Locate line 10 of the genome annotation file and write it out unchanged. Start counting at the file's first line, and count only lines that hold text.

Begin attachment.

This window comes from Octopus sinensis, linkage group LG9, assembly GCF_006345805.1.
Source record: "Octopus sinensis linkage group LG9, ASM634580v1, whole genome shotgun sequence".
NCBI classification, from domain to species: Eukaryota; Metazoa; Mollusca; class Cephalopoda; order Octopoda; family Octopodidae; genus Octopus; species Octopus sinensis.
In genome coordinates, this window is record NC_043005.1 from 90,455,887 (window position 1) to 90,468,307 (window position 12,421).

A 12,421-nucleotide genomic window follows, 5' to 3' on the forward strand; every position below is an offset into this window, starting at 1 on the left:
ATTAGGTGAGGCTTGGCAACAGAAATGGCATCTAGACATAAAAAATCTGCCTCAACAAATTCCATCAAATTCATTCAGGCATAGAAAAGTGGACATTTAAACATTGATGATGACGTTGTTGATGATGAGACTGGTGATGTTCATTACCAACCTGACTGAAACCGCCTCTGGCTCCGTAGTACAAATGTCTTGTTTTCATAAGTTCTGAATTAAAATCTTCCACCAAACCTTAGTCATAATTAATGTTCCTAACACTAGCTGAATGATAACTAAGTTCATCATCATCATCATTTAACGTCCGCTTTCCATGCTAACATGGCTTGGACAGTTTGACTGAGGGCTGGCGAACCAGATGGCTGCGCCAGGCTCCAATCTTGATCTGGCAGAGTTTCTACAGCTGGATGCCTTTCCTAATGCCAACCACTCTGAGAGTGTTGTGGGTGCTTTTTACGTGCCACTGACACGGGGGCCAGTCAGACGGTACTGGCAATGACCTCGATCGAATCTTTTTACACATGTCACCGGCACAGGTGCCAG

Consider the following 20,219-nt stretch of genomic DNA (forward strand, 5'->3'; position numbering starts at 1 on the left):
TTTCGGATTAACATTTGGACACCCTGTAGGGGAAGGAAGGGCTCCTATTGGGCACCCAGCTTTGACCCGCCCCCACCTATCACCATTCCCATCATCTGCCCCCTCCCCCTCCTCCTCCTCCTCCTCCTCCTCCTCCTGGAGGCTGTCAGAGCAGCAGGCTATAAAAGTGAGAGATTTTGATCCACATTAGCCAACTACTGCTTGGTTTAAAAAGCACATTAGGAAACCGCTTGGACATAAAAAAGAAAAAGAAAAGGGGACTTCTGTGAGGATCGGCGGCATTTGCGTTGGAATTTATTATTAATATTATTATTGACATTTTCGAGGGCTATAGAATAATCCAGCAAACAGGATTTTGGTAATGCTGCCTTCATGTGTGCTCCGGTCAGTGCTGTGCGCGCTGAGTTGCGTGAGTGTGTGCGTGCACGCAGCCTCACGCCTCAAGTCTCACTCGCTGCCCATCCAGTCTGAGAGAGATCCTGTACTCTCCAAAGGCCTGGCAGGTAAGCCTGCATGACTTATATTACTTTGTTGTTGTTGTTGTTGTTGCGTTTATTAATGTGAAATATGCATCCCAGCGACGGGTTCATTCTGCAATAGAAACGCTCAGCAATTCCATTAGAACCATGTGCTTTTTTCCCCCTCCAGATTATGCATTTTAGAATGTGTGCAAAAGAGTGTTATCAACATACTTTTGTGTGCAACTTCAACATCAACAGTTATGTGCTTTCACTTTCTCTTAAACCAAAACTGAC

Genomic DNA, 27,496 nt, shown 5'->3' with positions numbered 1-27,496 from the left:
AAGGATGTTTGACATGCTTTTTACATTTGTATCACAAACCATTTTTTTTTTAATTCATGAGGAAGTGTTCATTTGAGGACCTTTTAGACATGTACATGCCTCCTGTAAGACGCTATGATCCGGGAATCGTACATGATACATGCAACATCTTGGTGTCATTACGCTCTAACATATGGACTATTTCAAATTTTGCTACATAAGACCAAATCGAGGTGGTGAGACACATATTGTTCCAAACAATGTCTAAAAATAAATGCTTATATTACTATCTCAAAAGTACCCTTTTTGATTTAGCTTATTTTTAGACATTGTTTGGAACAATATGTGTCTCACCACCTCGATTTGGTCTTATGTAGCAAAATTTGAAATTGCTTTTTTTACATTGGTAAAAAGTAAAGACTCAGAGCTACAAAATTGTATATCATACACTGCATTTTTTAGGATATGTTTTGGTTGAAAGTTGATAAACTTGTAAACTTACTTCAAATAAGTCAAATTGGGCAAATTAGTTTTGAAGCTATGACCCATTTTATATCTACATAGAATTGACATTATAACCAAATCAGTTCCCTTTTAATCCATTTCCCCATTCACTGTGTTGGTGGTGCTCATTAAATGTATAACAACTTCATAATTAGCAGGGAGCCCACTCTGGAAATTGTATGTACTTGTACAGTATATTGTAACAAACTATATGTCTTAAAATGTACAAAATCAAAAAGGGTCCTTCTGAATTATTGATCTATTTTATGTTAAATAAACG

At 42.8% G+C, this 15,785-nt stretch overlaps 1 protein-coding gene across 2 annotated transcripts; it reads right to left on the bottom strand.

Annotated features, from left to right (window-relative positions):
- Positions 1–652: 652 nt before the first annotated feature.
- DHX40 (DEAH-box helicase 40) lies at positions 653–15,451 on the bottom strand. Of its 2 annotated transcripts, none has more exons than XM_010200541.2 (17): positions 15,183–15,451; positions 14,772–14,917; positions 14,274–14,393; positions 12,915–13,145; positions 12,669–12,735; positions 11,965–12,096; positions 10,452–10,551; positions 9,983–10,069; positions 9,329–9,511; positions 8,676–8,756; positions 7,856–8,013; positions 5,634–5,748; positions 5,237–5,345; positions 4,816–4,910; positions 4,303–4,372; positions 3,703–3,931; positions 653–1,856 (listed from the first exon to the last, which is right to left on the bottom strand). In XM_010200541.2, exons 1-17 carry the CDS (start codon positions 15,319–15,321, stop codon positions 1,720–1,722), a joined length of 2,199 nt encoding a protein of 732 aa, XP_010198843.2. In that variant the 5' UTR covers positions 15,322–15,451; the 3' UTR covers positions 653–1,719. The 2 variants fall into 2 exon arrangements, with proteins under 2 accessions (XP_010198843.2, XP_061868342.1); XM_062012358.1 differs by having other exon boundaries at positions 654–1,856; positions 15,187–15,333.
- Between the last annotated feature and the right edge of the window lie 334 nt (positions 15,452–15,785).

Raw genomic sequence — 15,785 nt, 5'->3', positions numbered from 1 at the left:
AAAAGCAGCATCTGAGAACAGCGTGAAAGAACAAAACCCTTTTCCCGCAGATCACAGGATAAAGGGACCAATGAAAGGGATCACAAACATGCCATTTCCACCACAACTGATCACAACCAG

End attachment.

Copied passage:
AAGGATGTTTGACATGCTTTTTACATTTGTATCACAAACCATTTTTTTTTTAATTCATGAGGAAGTGTTCATTTGAGGACCTTTTAGACATGTACATGCCTCCTGTAAGACGCTATGATCCGGGAATCGTACATGATACATGCAACATCTTGGTGTCATTACGCTCTAACATATGGACTATTTCAAATTTTGCTACATAAGACCAAATCGAGGTGGTGAGACACATATTGTTCCAAACAATGTCTAAAAATAAATGCTTATATTACTATCTCAAAAGTACCCTTTTTGATTTAGCTTATTTTTAGACATTGTTTGGAACAATATGTGTCTCACCACCTCGATTTGGTCTTATGTAGCAAAATTTGAAATTGCTTTTTTTACATTGGTAAAAAGTAAAGACTCAGAGCTACAAAATTGTATATCATACACTGCATTTTTTAGGATATGTTTTGGTTGAAAGTTGATAAACTTGTAAACTTACTTCAAATAAGTCAAATTGGGCAAATTAGTTTTGAAGCTATGACCCATTTTATATCTACATAGAATTGACATTATAACCAAATCAGTTCCCTTTTAATCCATTTCCCCATTCACTGTGTTGGTGGTGCTCATTAAATGTATAACAACTTCATAATTAGCAGGGAGCCCACTCTGGAAATTGTATGTACTTGTACAGTATATTGTAACAAACTATATGTCTTAAAATGTACAAAATCAAAAAGGGTCCTTCTGAATTATTGATCTATTTTATGTTAAATAAACG